Now that you know how to weed out bad clients, let’s focus in on how your WordPress site can attract the best set of clientele for your business.
How to Use Your WordPress Site to Find the Best Clients
I firmly believe that if you’re in the business of providing a service or selling a product, that you better be using that service or product to support your own business, too. It’s like when parents tell their kids to do something “because I said so”. Unless the parents are abiding by those same practices, how can they ever expect their kid to follow suit?
And, so, your WordPress site is a critical piece in convincing new clients to work with you. However, because what I’m talking about today is about convincing the best clients to work with you, there’s more to it than throwing a good-looking WordPress theme on your site. It needs to convey a certain image to attract those top-tier clients.
Here is what you need to do:
1. Demonstrate what you can do for them
Your site should reflect the quality of website you’re capable of producing and will consistently produce for your clients. This means being able to offer a truly superior user experience through design and demonstrating it through the techniques used on your site.
Just remember not to overboard. Your site should never mislead. If you can’t easily execute a certain type of functionality or don’t know how to effectively build in a feature without using a heavy plugin, don’t include it. Instead, build your website as you would one for your clients.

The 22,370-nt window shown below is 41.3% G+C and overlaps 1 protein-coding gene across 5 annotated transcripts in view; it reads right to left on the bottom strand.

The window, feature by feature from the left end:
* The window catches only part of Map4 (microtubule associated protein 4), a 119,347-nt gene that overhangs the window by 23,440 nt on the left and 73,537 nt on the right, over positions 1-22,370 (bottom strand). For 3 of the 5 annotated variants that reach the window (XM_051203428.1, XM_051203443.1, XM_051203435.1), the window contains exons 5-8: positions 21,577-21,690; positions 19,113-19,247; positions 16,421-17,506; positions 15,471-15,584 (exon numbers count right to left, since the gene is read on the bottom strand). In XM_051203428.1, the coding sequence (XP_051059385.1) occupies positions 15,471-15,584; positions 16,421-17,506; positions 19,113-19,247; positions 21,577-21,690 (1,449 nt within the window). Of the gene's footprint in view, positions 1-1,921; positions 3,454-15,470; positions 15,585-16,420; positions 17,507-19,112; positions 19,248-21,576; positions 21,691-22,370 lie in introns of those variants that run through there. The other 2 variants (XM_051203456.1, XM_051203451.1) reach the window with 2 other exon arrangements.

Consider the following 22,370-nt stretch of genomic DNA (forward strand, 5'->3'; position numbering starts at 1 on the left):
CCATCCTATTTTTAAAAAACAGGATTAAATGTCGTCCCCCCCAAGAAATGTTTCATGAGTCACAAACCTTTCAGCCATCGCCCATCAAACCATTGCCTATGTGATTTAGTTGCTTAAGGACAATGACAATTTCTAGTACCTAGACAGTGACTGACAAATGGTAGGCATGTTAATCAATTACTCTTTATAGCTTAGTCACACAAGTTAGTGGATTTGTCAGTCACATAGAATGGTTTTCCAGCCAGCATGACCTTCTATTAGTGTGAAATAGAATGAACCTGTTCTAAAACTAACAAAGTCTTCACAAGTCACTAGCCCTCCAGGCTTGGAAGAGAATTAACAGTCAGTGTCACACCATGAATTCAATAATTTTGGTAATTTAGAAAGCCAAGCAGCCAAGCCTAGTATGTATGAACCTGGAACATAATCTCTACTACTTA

Look at Seán Halpin’s website , for example.
You get a really good sense here for what he’s capable of doing. Not only that, it’s a very welcoming environment. He seems honest and very practical. Based on the samples included in his portfolio, it looks like that translates over really well into creating modern designs for business websites.
2. Employ your own tools and techniques
If you have something special to offer clients that other WordPress professionals don’t, be sure to include it on your site.
- Did you develop a plugin? Then your site should use it.
- Do you specialize in SEO? Then your site should rank #1 for your target keywords.
- Do you focus on building small ecommerce shops? Then you should sell something on your site.
These types of unique selling propositions can go a long way in setting your WordPress business apart from the competition. However, there’s no guarantee that anyone visiting your site is going to take the time to read about the social media add-on services included in your WordPress web development packages. It would be much better if you use your site to demonstrate it instead.
OptinMonster is a nice example of this...
Not only do they tout the benefits of using popups to aid in the conversion process, but they use them on their own website so you can see how they work (and so you don’t exit before buying their plugin).
Elegant Themes is another website that makes use of their own tools. Or at least I think so.
While I can see which plugins they use, I can’t confirm which theme has been used on their site. Having been a Divi user for a couple years now, though, I’m willing to put my money on the fact that they are indeed using Divi for their own website.
3. Talk like your clients
As you listen to your clients about what they like and what they want, don’t forget to listen to how they talk. The better you are at mimicking their style, the easier it will be to work on their behalf as you create a WordPress site for them.
There’s another reason for this as well. As a WordPress consultant, you’re probably used to talking about the UX and UI, XML sitemaps, and concepts like responsiveness and accessibility. If you think a busy CEO is going to come to your site and be impressed by your usage of web design terminology, think again.